Without the pump (if I happen to get up early before the timer turns it on), it can take like 90-seconds to get hot water upstairs...I much prefer the recirculation! What you do NOT want to do, is over pump it...high velocity, hot water flow can literally erode the pipe from the insides, plus, the pump costs more as does the electricity to run it. Pex has a maximum recommended flow velocity (it's higher than copper's), but on copper, with hot water, it's a maximum of 5fps. With the ID of copper, that's only 4gpm on a 1/2" pipe, and 8gpm with a 3/4". You'd have to check the pex manufacturer's design guidelines for velocity. Keep in mind that higher velocity also means more dynamic friction, and thus, more dynamic pressure drop.

You may find that hot water recirculation systems eventually become mandatory to help save water. They certainly do that, but if combined with a timer or manual activation, can also save power. Even with your own well, every gallon you pump out of the ground, you're paying for the electricity to pump it.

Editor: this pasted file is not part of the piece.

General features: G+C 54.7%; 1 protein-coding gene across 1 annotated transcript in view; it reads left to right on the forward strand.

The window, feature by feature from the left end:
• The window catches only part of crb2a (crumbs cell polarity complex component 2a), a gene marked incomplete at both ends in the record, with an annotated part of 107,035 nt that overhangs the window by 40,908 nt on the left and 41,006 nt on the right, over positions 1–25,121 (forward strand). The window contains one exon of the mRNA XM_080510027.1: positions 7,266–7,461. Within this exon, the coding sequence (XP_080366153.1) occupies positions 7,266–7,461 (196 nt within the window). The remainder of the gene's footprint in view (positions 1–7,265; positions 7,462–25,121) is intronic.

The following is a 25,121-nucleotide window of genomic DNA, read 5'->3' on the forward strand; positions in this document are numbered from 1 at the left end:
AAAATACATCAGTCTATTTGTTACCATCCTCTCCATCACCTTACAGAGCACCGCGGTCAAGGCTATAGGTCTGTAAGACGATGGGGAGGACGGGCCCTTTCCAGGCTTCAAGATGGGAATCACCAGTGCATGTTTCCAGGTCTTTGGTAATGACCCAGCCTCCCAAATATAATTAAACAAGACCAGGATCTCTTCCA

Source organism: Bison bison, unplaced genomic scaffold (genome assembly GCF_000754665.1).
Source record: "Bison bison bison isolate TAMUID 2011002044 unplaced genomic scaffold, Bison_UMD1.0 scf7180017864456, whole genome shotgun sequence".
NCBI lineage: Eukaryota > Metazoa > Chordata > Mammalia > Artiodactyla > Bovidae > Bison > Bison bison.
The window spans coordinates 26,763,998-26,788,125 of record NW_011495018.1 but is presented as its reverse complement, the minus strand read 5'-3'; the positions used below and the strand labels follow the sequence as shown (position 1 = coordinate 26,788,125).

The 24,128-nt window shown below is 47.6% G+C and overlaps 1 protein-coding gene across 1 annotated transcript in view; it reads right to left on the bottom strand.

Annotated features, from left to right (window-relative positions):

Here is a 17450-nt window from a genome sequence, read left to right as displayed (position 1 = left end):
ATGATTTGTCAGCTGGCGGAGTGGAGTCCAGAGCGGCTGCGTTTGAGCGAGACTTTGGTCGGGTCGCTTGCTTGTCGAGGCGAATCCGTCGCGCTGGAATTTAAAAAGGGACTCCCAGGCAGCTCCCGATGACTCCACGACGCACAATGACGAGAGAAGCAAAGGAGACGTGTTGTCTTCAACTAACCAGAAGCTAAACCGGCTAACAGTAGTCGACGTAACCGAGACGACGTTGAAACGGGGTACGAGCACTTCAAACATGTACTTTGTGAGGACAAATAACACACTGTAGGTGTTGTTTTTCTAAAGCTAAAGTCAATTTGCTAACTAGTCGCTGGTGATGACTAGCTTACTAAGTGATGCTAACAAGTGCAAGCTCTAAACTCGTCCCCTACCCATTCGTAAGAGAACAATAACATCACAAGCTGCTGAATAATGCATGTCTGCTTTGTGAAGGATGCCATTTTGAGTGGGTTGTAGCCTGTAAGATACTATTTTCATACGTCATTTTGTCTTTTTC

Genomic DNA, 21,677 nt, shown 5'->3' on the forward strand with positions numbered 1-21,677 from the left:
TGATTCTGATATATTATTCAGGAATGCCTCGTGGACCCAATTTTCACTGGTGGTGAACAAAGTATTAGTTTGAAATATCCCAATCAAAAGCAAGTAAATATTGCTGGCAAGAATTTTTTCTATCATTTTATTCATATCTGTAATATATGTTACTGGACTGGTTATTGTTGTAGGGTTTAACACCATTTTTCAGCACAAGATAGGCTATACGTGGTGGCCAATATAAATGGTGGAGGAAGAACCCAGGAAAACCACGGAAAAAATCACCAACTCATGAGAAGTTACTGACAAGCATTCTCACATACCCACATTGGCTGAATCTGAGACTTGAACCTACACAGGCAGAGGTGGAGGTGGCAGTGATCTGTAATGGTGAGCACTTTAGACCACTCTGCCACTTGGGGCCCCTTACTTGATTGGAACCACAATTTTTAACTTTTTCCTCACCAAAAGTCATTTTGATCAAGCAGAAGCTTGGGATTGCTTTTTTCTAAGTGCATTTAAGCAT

They can not save energy as far as heating water. The best you can do is use manual activation to avoid an increase in water heating requirements.

Cheers, Wayne

Edit: OK, that's a little too absolutist. If you can arrange for the recirc to not cause the water in the hot water pipes to be hotter/longer than if you don't have it (e.g. a manual activation system that just pumps the water back into the cold line), so it just does the equivalent of running the hot water to the temperature at which you want to use it, then it avoids increasing the heat load on the water heater.

And then if you also direct that tempered water (at least as warm as indoor air temperature, which is presumably warmer than your incoming cold water) back to your hot water tank, then you do save a little bit of heating required for your hot water. That will be a small effect.

So I need to revise my statement to saying that recirculation almost never saves heating energy.

Don't see a dedicated line to the recirc system as being a energy waster just gotta have it set up correctly, I'd rather have the return line and be able to adjust it in many different ways a timer , thermostat, or remote. You can set it up the same if you want as one that doesn't have a return , advantage being that if you decide you want a good system you don't need to add a return line later tearing out drywall etc. a 1/2 piece of PEX is real cheap to run now not so much later

Thanks JADNashua, Wayne and Jeff for the suggestions. Given what you’ve said, what I’ve read and that I will have a 6 branch manifold, I’m thinking the following: